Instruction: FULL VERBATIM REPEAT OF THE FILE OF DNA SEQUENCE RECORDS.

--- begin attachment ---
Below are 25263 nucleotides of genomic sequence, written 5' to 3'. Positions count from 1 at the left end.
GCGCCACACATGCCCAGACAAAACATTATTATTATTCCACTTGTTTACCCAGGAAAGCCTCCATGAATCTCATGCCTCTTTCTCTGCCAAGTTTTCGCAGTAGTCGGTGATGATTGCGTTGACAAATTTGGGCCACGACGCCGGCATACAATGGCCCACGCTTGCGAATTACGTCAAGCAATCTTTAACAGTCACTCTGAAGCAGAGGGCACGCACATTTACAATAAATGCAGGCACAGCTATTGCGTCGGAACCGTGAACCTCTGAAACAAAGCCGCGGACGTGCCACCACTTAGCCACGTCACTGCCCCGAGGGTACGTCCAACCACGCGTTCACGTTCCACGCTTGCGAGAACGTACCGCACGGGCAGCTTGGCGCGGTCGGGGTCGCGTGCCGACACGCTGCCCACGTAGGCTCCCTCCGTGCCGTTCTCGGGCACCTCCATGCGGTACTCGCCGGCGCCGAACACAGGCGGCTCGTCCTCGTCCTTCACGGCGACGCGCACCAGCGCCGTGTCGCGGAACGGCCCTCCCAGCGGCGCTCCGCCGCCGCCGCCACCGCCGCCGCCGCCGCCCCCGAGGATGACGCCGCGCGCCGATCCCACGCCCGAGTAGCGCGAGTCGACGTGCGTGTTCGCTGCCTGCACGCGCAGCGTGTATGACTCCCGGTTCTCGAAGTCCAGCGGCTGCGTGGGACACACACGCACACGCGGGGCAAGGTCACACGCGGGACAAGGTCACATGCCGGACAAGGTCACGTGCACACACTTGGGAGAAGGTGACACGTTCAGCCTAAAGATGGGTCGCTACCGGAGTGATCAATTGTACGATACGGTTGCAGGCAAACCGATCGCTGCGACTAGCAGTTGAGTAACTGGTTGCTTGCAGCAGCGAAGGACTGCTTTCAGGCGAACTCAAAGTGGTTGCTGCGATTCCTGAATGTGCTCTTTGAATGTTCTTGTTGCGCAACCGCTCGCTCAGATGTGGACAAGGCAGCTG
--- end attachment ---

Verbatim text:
Below are 25263 nucleotides of genomic sequence, written 5' to 3'. Positions count from 1 at the left end.
GCGCCACACATGCCCAGACAAAACATTATTATTATTCCACTTGTTTACCCAGGAAAGCCTCCATGAATCTCATGCCTCTTTCTCTGCCAAGTTTTCGCAGTAGTCGGTGATGATTGCGTTGACAAATTTGGGCCACGACGCCGGCATACAATGGCCCACGCTTGCGAATTACGTCAAGCAATCTTTAACAGTCACTCTGAAGCAGAGGGCACGCACATTTACAATAAATGCAGGCACAGCTATTGCGTCGGAACCGTGAACCTCTGAAACAAAGCCGCGGACGTGCCACCACTTAGCCACGTCACTGCCCCGAGGGTACGTCCAACCACGCGTTCACGTTCCACGCTTGCGAGAACGTACCGCACGGGCAGCTTGGCGCGGTCGGGGTCGCGTGCCGACACGCTGCCCACGTAGGCTCCCTCCGTGCCGTTCTCGGGCACCTCCATGCGGTACTCGCCGGCGCCGAACACAGGCGGCTCGTCCTCGTCCTTCACGGCGACGCGCACCAGCGCCGTGTCGCGGAACGGCCCTCCCAGCGGCGCTCCGCCGCCGCCGCCACCGCCGCCGCCGCCGCCCCCGAGGATGACGCCGCGCGCCGATCCCACGCCCGAGTAGCGCGAGTCGACGTGCGTGTTCGCTGCCTGCACGCGCAGCGTGTATGACTCCCGGTTCTCGAAGTCCAGCGGCTGCGTGGGACACACACGCACACGCGGGGCAAGGTCACACGCGGGACAAGGTCACATGCCGGACAAGGTCACGTGCACACACTTGGGAGAAGGTGACACGTTCAGCCTAAAGATGGGTCGCTACCGGAGTGATCAATTGTACGATACGGTTGCAGGCAAACCGATCGCTGCGACTAGCAGTTGAGTAACTGGTTGCTTGCAGCAGCGAAGGACTGCTTTCAGGCGAACTCAAAGTGGTTGCTGCGATTCCTGAATGTGCTCTTTGAATGTTCTTGTTGCGCAACCGCTCGCTCAGATGTGGACAAGGCAGCTG